The maritime border between St. Maarten and Saba will be defined more precisely with an amendment to the 2010 Kingdom Law, giving content to the treaty that was signed between the Dutch Kingdom and the French Republic in Philipsburg on April 6, 2016.
The Second Chamber of the Dutch Parliament is slated to approve the amendment to the Kingdom Law as a formality this Thursday. At the time of the approval of the Kingdom Law in 2010 to mark the maritime borders between Curacao and Bonaire and between St. Maarten and Saba, the negotiations between France and the Kingdom to delineate the maritime borders between St. Maarten and Saba were still ongoing.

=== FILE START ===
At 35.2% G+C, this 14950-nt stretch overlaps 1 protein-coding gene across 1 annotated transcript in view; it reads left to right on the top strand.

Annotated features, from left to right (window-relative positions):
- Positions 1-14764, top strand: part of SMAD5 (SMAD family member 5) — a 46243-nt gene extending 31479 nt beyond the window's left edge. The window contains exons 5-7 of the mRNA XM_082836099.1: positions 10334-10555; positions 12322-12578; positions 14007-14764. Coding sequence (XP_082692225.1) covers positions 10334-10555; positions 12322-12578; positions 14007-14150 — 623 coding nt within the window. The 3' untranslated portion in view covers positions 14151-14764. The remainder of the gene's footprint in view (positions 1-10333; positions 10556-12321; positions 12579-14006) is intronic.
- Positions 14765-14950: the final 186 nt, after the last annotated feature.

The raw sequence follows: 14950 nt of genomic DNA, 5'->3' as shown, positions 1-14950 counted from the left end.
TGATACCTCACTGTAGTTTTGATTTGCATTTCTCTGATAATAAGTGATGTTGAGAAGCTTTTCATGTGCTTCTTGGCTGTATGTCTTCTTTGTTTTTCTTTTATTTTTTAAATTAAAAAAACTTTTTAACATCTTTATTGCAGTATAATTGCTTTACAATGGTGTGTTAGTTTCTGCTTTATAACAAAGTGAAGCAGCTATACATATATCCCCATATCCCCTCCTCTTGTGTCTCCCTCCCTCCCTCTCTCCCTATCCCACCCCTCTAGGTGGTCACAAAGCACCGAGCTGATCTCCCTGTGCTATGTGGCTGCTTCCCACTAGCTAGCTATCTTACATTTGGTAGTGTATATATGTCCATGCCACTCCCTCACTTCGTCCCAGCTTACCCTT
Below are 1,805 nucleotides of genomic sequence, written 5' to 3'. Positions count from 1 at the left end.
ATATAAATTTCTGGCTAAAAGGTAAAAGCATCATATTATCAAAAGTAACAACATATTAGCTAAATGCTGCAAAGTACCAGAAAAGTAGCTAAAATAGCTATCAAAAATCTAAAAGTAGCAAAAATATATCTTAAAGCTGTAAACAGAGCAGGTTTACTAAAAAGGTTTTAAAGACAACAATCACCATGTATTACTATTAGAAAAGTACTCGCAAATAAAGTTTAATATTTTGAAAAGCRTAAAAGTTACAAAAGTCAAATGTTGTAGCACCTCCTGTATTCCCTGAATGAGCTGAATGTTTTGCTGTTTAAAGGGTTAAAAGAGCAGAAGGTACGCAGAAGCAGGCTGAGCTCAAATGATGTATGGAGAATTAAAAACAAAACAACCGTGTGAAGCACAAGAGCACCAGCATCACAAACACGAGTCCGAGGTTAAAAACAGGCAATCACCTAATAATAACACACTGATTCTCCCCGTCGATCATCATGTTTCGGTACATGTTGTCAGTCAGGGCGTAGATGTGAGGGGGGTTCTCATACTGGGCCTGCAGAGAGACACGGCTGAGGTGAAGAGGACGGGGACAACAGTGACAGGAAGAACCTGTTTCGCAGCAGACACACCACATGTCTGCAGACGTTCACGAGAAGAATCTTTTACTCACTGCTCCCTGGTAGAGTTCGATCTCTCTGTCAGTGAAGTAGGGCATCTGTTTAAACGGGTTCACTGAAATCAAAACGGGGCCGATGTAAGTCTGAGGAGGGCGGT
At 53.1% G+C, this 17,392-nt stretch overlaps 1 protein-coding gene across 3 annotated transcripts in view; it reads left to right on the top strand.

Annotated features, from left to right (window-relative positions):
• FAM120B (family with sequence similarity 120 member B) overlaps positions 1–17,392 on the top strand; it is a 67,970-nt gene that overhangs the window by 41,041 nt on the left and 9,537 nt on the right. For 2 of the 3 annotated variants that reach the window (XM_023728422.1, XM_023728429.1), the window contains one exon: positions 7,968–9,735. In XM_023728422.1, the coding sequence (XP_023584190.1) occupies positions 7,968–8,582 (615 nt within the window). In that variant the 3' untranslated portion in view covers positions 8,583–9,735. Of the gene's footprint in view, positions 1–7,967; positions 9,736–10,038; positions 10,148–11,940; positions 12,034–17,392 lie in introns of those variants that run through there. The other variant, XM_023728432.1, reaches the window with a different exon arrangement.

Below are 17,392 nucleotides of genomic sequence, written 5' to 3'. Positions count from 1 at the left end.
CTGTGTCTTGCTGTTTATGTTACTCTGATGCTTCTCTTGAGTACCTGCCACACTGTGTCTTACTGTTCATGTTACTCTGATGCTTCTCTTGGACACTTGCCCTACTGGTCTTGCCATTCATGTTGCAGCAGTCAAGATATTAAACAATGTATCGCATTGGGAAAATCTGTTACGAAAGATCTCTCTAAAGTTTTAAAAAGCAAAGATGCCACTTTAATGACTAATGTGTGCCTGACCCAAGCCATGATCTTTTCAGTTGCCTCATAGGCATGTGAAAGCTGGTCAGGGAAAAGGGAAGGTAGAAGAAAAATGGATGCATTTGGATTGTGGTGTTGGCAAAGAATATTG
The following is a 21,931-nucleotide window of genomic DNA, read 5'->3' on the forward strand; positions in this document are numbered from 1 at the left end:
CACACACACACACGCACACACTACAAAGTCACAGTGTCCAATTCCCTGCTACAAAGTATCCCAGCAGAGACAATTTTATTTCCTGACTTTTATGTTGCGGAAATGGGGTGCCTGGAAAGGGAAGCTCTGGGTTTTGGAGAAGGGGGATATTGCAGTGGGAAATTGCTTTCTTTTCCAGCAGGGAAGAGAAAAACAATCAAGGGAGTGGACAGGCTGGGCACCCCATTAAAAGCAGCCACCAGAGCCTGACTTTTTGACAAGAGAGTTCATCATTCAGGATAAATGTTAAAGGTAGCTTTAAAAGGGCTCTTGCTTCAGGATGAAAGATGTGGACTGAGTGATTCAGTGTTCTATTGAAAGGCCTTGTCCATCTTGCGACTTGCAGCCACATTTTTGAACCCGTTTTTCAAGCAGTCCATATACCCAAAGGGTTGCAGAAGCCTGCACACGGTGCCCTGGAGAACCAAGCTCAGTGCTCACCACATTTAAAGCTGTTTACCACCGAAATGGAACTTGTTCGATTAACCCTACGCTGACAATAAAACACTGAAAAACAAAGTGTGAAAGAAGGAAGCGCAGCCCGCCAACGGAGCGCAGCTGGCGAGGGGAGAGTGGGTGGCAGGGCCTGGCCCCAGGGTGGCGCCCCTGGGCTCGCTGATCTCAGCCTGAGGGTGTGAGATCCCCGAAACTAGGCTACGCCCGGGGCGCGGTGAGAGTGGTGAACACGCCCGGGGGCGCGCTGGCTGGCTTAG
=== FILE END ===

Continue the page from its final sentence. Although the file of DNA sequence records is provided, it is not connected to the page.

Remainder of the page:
The treaty that was signed in Philipsburg in April 2016, which was ratified by Kingdom Law on December 14, 2016, included an adaptation of the maritime border between St. Maarten and Saba. The amended 2010 Kingdom Law will now include the exact delineation of the maritime border between St. Maarten and Saba indicated by specific degrees.
The proposal to amend the 2010 Kingdom Law was sent to St. Maarten and Saba for comment. No reaction was received from the St. Maarten Government. Saba’s Executive Council responded by letter in October 2017.
The Saba Government stated that it was happy to learn that the negotiations had resulted in a treaty between France and the Kingdom. Because the treaty and the amended Kingdom Law will have an influence on the waters surrounding Saba, the Government did ask about the enforcement and supervision by the Dutch Caribbean Coast Guard. According to Saba, this matter was currently not regulated sufficiently, which has an effect on security.
The Daily Herald.